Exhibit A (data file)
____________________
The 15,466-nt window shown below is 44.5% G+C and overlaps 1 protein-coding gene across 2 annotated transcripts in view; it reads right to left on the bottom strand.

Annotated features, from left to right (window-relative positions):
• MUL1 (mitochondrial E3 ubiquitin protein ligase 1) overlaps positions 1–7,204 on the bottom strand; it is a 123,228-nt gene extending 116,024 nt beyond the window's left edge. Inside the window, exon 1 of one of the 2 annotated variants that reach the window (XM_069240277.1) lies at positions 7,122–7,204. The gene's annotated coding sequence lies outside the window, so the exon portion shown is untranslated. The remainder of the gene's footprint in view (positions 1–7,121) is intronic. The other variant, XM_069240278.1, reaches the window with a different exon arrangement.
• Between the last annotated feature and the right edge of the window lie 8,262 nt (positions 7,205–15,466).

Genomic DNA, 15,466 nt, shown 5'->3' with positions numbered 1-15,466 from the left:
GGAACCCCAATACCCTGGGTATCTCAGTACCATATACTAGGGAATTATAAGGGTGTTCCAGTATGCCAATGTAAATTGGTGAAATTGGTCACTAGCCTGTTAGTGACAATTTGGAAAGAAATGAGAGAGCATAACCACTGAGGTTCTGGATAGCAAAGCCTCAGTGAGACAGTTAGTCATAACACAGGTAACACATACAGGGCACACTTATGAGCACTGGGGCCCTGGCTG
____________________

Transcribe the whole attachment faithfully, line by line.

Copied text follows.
The 15,466-nt window shown below is 44.5% G+C and overlaps 1 protein-coding gene across 2 annotated transcripts in view; it reads right to left on the bottom strand.

Annotated features, from left to right (window-relative positions):
• MUL1 (mitochondrial E3 ubiquitin protein ligase 1) overlaps positions 1–7,204 on the bottom strand; it is a 123,228-nt gene extending 116,024 nt beyond the window's left edge. Inside the window, exon 1 of one of the 2 annotated variants that reach the window (XM_069240277.1) lies at positions 7,122–7,204. The gene's annotated coding sequence lies outside the window, so the exon portion shown is untranslated. The remainder of the gene's footprint in view (positions 1–7,121) is intronic. The other variant, XM_069240278.1, reaches the window with a different exon arrangement.
• Between the last annotated feature and the right edge of the window lie 8,262 nt (positions 7,205–15,466).

Genomic DNA, 15,466 nt, shown 5'->3' with positions numbered 1-15,466 from the left:
GGAACCCCAATACCCTGGGTATCTCAGTACCATATACTAGGGAATTATAAGGGTGTTCCAGTATGCCAATGTAAATTGGTGAAATTGGTCACTAGCCTGTTAGTGACAATTTGGAAAGAAATGAGAGAGCATAACCACTGAGGTTCTGGATAGCAAAGCCTCAGTGAGACAGTTAGTCATAACACAGGTAACACATACAGGGCACACTTATGAGCACTGGGGCCCTGGCTG